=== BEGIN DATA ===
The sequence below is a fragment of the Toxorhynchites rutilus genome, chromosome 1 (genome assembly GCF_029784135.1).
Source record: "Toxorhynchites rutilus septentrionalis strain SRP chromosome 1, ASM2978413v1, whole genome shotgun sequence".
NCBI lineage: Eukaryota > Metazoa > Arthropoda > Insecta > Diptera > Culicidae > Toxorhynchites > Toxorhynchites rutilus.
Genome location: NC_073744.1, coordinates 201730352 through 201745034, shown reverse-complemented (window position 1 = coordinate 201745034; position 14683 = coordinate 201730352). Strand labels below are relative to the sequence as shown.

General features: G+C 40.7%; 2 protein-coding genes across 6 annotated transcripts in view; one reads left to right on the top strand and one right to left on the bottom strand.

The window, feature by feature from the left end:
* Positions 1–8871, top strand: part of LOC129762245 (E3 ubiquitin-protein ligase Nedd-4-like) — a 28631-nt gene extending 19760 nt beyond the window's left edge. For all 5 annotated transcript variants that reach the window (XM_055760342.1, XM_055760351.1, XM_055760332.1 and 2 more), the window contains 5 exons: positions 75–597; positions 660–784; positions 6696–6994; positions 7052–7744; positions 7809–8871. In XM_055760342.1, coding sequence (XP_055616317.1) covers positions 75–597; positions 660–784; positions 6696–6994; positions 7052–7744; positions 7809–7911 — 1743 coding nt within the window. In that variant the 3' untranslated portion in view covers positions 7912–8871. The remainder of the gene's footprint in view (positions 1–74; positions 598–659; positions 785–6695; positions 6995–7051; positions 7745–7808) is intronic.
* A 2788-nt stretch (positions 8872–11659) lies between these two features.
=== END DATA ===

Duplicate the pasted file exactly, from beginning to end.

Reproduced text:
The sequence below is a fragment of the Toxorhynchites rutilus genome, chromosome 1 (genome assembly GCF_029784135.1).
Source record: "Toxorhynchites rutilus septentrionalis strain SRP chromosome 1, ASM2978413v1, whole genome shotgun sequence".
NCBI lineage: Eukaryota > Metazoa > Arthropoda > Insecta > Diptera > Culicidae > Toxorhynchites > Toxorhynchites rutilus.
Genome location: NC_073744.1, coordinates 201730352 through 201745034, shown reverse-complemented (window position 1 = coordinate 201745034; position 14683 = coordinate 201730352). Strand labels below are relative to the sequence as shown.

General features: G+C 40.7%; 2 protein-coding genes across 6 annotated transcripts in view; one reads left to right on the top strand and one right to left on the bottom strand.

The window, feature by feature from the left end:
* Positions 1–8871, top strand: part of LOC129762245 (E3 ubiquitin-protein ligase Nedd-4-like) — a 28631-nt gene extending 19760 nt beyond the window's left edge. For all 5 annotated transcript variants that reach the window (XM_055760342.1, XM_055760351.1, XM_055760332.1 and 2 more), the window contains 5 exons: positions 75–597; positions 660–784; positions 6696–6994; positions 7052–7744; positions 7809–8871. In XM_055760342.1, coding sequence (XP_055616317.1) covers positions 75–597; positions 660–784; positions 6696–6994; positions 7052–7744; positions 7809–7911 — 1743 coding nt within the window. In that variant the 3' untranslated portion in view covers positions 7912–8871. The remainder of the gene's footprint in view (positions 1–74; positions 598–659; positions 785–6695; positions 6995–7051; positions 7745–7808) is intronic.
* A 2788-nt stretch (positions 8872–11659) lies between these two features.